U.S. Index Futures Tumble as Post-Powell Disappointment Deepens

(Bloomberg) -- U.S. stock-index futures retreated on Thursday amid investor disappointment over the Federal Reserve’s monetary tightening.

March e-mini contracts on the S&P 500 slid as much as 1.1 percent, reversing a 0.5 percent gain. Futures on the Nasdaq 100 Index and Dow Jones Industrial Average dropped 0.5 percent. Losses deepened as early risers on European trading desks had their first chance to react to the Fed’s continued expectation for at least some tightening in 2019, with balance-sheet contraction continuing on what Chairman Jerome Powell called “automatic pilot.”

“The market was deluding itself” in expecting something more dovish from the Fed, Taimur Baig, chief economist and managing director for group research at DBS Bank, said on Bloomberg Television.

European equities slumped at the open to the lowest level in two years as all sectors in the Stoxx Europe 600 Index declined. Miners, tech and banks paced the drop.

Key Insights

  • The S&P 500 fell 1.5 percent on Wednesday, breaking its February intraday low as markets revolted from what they saw as a less-dovish-than-hoped for Fed rate increase. The central bank trimmed its outlook for hikes and cited softening global economic conditions.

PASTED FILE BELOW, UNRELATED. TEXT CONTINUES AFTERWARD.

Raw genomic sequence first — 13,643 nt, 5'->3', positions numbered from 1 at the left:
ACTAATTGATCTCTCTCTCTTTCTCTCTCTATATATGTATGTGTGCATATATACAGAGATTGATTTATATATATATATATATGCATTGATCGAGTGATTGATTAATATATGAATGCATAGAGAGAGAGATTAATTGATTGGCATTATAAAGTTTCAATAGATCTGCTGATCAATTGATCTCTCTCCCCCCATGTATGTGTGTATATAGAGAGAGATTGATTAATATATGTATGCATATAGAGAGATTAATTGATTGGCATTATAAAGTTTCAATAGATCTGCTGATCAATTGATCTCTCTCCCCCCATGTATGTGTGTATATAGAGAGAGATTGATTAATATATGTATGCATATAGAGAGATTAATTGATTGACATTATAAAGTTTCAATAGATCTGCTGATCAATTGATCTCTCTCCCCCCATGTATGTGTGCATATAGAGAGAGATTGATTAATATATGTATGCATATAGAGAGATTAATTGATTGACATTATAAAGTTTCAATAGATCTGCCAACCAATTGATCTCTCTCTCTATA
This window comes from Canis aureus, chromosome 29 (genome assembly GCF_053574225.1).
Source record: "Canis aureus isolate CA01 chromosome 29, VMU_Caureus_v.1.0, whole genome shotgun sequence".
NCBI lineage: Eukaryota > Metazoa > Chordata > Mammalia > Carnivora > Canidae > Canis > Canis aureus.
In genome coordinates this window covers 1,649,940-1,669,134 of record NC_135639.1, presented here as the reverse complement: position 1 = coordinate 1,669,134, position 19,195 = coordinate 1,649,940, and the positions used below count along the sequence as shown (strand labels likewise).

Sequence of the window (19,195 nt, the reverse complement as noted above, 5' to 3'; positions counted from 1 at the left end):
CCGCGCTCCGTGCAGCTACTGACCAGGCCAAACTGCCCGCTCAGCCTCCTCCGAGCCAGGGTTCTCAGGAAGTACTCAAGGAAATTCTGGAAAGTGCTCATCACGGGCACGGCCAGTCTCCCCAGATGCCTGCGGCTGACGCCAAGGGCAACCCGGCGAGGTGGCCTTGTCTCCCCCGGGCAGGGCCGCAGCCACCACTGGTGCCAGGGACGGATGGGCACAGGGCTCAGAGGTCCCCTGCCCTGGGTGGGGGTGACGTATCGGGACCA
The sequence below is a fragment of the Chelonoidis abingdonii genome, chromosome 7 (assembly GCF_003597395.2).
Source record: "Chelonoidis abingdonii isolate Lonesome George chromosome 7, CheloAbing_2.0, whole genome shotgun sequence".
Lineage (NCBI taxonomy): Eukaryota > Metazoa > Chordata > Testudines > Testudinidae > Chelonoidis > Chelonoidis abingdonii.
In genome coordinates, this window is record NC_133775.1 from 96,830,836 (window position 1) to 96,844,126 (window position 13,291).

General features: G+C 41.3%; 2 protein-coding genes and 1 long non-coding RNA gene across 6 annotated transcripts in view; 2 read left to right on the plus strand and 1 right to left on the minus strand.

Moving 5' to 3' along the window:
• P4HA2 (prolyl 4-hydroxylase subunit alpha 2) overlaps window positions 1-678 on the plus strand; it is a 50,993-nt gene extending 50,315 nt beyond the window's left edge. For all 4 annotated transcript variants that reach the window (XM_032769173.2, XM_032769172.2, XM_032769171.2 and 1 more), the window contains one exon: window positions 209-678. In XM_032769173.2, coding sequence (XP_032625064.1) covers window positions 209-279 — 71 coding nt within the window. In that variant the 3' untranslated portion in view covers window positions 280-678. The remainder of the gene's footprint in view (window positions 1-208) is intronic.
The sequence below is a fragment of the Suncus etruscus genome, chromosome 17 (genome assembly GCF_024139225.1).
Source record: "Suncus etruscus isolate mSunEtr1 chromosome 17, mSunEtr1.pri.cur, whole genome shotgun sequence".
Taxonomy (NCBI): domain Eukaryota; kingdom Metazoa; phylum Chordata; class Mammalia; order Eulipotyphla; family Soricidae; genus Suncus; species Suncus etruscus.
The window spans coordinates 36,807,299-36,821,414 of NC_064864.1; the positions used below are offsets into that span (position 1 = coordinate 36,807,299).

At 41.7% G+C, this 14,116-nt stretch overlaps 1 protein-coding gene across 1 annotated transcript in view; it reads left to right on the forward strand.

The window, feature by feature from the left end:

• The drop pushed the benchmark gauge’s 14-day relative strength index into oversold territory.
  • The Fed’s lowered growth forecast followed FedEx Corp.’s warning on Tuesday about a souring business outlook and Micron Technology Inc.’s planned cuts to capital spending. The corporate news reinforced worries that the global economy will weaken in 2019.
U.S. Index Futures Tumble as Post-Powell Disappointment Deepens

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Market Reaction

  • Stoxx 600 falls 1.5% to the lowest level since Dec. 2016
  • The MSCI Asia Pacific Index slumped 1.4 percent
  • Japan’s Nikkei 225 Stock Average declined 2.8 percent, while the Topix index dropped 2.5 percent, entering a bear market
  • Australia’s S&P/ASX 200 Index closed at 2-year low

“Powell could never satisfy the market,” Viktor Shvets, head of Asian strategy at Macquarie Commodities & Global Markets, said on Bloomberg Television. “Eventually, the Federal Reserve always overtightens, they always go too far down the line. I think they’ve already gone too far.”

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